Long story short, when thinking about prison reform, stakeholders need to consider the needs of the many, not the few. Reforms should be applicable to most prisoners, not solely first-time, non-violent drug offenders.
This week, FBI Director James B. Comey became the latest public figure to claim that national scrutiny of police has contributed to a "spike" in violent crime in America. This nefarious theory, dubbed the "Ferguson Effect" has become a regular talking point on conservative media.
I recently interviewed Robert Spitzer, a professor at SUNY Cortland who has researched and written extensively about so-called "Stand Your Ground" laws, which eliminate the duty to retreat when safe and feasible within self-defense doctrine.
Jumping at one's own shadow is a perfect metaphor for living with post-traumatic stress disorder. A darkness that sets up permanent camp in your peripheral vision and won't go away, no matter how much sage you burn, or how many gods you pray to.
Every town and city across America has its unsung heroes who perform exemplary community service. This is the story of one such citizen whose selfless, unwavering dedication and hard work have immeasurably helped thousands of victims of violent crime across the State of Texas.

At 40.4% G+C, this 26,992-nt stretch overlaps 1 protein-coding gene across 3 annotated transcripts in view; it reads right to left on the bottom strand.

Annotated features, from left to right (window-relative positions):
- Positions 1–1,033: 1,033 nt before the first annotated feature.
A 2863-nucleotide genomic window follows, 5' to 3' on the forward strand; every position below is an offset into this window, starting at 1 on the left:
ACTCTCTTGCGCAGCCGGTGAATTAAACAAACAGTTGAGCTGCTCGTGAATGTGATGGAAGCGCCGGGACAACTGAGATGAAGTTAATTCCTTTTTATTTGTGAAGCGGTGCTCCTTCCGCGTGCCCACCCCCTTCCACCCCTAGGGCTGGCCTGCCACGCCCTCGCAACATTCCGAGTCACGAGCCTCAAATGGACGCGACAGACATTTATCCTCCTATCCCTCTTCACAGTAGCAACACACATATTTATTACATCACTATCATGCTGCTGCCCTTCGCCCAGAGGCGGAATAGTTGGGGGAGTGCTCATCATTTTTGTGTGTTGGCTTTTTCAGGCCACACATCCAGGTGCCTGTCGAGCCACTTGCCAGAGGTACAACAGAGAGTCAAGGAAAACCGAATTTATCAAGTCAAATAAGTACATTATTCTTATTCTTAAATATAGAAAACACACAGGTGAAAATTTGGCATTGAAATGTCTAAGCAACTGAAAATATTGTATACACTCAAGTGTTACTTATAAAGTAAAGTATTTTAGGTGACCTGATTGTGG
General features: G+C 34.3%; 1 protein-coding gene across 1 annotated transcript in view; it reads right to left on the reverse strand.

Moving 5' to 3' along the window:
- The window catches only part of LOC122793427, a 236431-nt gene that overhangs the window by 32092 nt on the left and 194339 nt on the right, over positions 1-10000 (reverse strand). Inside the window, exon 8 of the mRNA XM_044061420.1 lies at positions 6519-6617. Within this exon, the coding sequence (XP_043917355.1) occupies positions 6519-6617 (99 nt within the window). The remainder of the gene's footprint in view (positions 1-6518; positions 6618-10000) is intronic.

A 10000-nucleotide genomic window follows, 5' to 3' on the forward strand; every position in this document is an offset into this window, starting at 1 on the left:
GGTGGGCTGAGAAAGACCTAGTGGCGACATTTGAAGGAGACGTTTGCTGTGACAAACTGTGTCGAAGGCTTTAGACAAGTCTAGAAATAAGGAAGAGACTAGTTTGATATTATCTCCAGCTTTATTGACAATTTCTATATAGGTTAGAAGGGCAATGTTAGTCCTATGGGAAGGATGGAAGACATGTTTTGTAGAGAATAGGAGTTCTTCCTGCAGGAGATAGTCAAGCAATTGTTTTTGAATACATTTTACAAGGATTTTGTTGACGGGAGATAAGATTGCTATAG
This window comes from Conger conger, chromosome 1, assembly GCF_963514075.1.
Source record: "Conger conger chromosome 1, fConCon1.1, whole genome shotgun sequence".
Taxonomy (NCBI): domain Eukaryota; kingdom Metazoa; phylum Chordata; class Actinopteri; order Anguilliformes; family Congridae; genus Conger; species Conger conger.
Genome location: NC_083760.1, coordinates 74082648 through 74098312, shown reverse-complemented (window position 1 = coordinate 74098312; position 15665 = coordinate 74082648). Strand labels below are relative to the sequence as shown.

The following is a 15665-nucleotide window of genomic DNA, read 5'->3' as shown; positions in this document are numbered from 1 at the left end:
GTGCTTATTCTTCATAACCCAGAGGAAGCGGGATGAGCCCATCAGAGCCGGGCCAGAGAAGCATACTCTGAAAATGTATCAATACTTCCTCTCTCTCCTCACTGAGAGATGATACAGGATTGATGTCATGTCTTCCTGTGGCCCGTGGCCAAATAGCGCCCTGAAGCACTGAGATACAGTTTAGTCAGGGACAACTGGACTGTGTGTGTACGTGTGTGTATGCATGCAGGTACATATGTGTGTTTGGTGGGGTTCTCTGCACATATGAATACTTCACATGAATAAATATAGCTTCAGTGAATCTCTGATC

The potential for violence lives within all of us, and I'm no exception. Violence in my novels is contrived--it's pure fiction--but reflects a core truth about human nature. It's never meant to be gratuitous, but rather serves the story.
Between the Armored Personnel Carriers locking down main streets in major American cities or Special Weapons and Tactics and Special Forces units canvassing our country, if we're not careful, this militarization of our domestic policing will make-over America, and fast.
While we keep hearing and reading about a "cycle" of incarceration, homelessness, addiction and hospitalization for the mentally ill, the truth is that most of those with serious mental illness are more likely to blend in to society than to be on its fringes.
Since the Newtown massacre, visions of unfathomable crazy mass killers and armed strangers in the night have colonized the American mind. But you're more likely to be hurt or killed by someone you know or love. And you'll probably be at home when it happens.
If we're not the "most evil" country in the world -- i.e., the country with the greatest number of evil people in it -- then we Americans are doing something terribly wrong, because we have the greatest number of people incarcerated in our prisons.